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New nurse practitioners bill introduced

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Posted at 6:02 PM, Apr 20, 2023

CORPUS CHRISTI, Texas — Have you ever tried to schedule a doctor's appointment and been told their next available day is months away? One state lawmaker from El Paso has a solution.

In most cases, patients go to their doctor's appointments and visit with a nurse practitioner. In turn, that nurse practitioner reports back to the doctor.

This can be time-consuming for the patient and slow down the nurse practitioner who still needs to see other patients.

But state Senator Cesar Blanco has proposed a bill that would allow nurse practitioners to treat patients without having to report to a doctor.

In 2019, Maria Pruneda has diagnosed with stage four lymphoma and went into remission the following year.

Her battle with cancer led to monthly doctor visits. During those visits, Pruneda was seen by a nurse practitioner.

" I think he was the one that saved my life," Pruneda said.

In fact, she recently met her primary doctor for the first time.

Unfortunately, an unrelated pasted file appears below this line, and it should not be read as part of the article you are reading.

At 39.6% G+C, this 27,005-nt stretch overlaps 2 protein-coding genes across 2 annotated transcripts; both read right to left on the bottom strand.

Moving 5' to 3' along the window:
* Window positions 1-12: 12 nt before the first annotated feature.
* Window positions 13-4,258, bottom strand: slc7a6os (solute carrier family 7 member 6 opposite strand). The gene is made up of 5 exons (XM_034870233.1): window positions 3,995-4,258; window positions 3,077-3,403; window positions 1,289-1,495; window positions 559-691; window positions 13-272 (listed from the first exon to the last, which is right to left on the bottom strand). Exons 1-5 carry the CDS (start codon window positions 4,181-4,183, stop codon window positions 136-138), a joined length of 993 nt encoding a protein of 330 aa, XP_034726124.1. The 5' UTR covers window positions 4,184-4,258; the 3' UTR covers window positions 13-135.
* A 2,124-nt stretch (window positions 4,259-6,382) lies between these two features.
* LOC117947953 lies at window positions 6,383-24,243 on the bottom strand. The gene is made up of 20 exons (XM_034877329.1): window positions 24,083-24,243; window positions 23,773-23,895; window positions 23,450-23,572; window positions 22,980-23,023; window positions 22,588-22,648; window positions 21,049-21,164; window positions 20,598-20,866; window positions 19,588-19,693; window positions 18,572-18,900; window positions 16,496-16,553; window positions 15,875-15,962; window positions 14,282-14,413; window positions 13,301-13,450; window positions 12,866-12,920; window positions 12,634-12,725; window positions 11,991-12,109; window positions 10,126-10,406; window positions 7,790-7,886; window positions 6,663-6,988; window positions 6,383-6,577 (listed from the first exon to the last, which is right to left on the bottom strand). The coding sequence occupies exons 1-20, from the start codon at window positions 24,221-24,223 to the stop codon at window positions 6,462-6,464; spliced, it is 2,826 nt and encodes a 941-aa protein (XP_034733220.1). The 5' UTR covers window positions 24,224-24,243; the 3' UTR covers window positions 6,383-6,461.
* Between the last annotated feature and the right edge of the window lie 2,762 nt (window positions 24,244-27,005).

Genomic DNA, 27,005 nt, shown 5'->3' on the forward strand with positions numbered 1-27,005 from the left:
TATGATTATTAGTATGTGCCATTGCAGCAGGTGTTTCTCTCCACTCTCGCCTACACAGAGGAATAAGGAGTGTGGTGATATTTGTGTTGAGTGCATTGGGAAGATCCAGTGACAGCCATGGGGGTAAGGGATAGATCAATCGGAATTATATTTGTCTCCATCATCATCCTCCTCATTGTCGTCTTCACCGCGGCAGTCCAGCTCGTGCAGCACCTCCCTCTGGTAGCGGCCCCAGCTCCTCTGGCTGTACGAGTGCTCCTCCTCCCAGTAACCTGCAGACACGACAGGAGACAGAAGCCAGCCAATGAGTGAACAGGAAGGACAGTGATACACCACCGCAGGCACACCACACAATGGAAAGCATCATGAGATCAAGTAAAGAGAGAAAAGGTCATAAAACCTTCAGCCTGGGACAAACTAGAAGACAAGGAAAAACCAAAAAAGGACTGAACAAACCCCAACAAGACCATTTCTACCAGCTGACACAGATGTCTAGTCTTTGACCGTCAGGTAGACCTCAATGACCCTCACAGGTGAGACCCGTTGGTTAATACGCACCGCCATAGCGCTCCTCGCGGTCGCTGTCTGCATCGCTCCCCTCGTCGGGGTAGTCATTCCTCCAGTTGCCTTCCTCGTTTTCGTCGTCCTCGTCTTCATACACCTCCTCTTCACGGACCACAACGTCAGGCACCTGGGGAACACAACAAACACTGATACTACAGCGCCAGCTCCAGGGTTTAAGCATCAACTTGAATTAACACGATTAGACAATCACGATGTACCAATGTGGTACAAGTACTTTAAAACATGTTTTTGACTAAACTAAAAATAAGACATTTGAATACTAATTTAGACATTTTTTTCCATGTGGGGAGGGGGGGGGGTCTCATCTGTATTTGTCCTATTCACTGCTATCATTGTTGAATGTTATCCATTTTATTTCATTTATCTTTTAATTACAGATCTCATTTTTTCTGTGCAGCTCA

Currently, advanced practice registered nurses or APRNs are required to check in monthly with a physician. They also have to wait for a doctor's approval before prescribing new medications or treatments.

Senate Bill 1700, The Healthcare Expanded and Accessed Locally for Texans Act would potentially get rid of this hurdle.

Cindy Weston, the president of the Texas nurse practitioners association said the removal of this requirement would help the medical field.

"By removing this requirement in Texas, it would improve primary care access and lower the primary care worker shortage by a third," Weston said.

Ilania Reyes is a nurse practitioner at QC Clinic and Labs she said her workdays can be very busy.

On average, Reyes sees between 20 to 30 patients a day.

If the bill passes, she would be able to help more patients in need.

"The problem is getting into seeing a physician is a long wait time, nurse practitioners are ready, and we are armed to serve our communities and people like me even here in Corpus."

Senate Bill 1700 was passed by the house health and human services committee in early March and is now being reviewed by the Senate committee.

The end of the legislative session is just five weeks away.

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